As for the “this paper studies” syndrome: Meier’s paper is deductive, not inductive. He starts with the general rule, and then its application. That’s why the juicy bits start so far down (on p. 24). Further, by developing the tools first and then applying it, the tool is more general and blunt than if he’d started with the problem first, and then developed the tools to solve the problem. Meier’s thinking is ‘well let’s look at the correlation of output gaps to inflation’ (not an actionable item), but what he really wants to know is ‘Is Fed policy going to cause unacceptable inflation?’ (an actionable item). His tool, as it is not specifically designed for his purpose, is only partially useful. Put another way, he manufactures a can opener, but ends up opening a bottle of wine.
    As a result, it’s time-consuming and not entirely satisfying to read his piece. Just how much time do policy-makers have? The economics profession (as a whole, not necessarily all individuals) is under-selling itself because it still thinks life’s about form or some sort of historical protocol rather than facilitating decision-making. Today, time is valuable, and economists are–as a structural matter–failing to respect it. Further, they’re wasting a lot of their own time and effort in the process, and most importantly, are depriving society of the full benefit of their skills and intelligence. There aren’t that many economists. They are a valuable and scarce resource, and society needs them to be operating near their full potential.

  13. flow5

    I think that the FED is waiting to act because it has an ulterior motive:
    Duiring Dec 1990, the reserve ratio for non-transaction (non-personal and time and savings deposits), was reduced from 3 percent to 0 percent. The reserve ratio on net euro-currency liabilities was also eliminated (reduced from 3 percent to 0 percent).
    Then, in April 1992, the reserve ratio on transaction accounts was reduced from 12 percent to 10 percent.
    These legal reserve requirements were reduced or eliminated because “LENDERS HAD ADOPTED A MORE CAUTIOUS APPROACH TO EXTENDING CREDIT”. This caution was exerting a restraining effect on the cost and availability of credit. To some types of borrowers. By reducing depository funding costs and thus providing borrowers with easier access to capital markets, the cuts in reserve requirements were designed to put the banks in a better position to extend credit.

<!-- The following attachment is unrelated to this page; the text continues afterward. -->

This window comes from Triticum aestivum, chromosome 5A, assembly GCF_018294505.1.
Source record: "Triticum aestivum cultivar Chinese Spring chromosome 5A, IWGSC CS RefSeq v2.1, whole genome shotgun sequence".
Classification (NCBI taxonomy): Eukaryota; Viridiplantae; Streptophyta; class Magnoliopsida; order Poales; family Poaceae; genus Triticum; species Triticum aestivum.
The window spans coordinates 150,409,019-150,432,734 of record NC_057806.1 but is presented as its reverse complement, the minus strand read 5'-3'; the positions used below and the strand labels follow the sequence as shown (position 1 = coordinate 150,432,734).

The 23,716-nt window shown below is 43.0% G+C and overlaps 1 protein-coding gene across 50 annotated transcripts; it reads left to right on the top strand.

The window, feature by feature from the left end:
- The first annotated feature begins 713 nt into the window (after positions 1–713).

In particular the cut to the requirement on non-personal time deposits was aimed directly at spurring bank lending because these accounts are often used as a marginal funding source. Of course it was recognized that some, but not all, of the benefits stemming from reserve requirement cuts would likely be passed, over time, to borrowers and lenders.
    Under Public Law 109-351-OCT. 13, 2006
    On October 1, 2011 the Financial Services Regulatory Relief Act of 2006
    (under the “increased flexibility for the Federal Reserve Board to Establish Reserve Requirements) states in Section 19(b)(2)(A) of the Federal Reserve Act (12 U.S.C) 461(b)(2)(A) is amended:
    (2) in clause (ii), by striking “and not less than 8 per centum,” AND INSERTING “(and which may be ZERO)”.

  14. Mike Laird

    3 cheers for Steven Kopits. He has put his finger on an issue that is critical to improving economics as a profession (as in: uses proven standards, gets predictable results), though most economists will not take him seriously because he proposes huge changes to the status quo.

  15. don

    SK at 5:16 PM.
    Good points. I find it exasperating that econometricians are still comparing the current episode with post-war experience in hopes of gaining insight. At best a waste of time, at worst very misleading. Trying to normalize for the differences is simply too hard. A classic case of the drunk and the lamp post.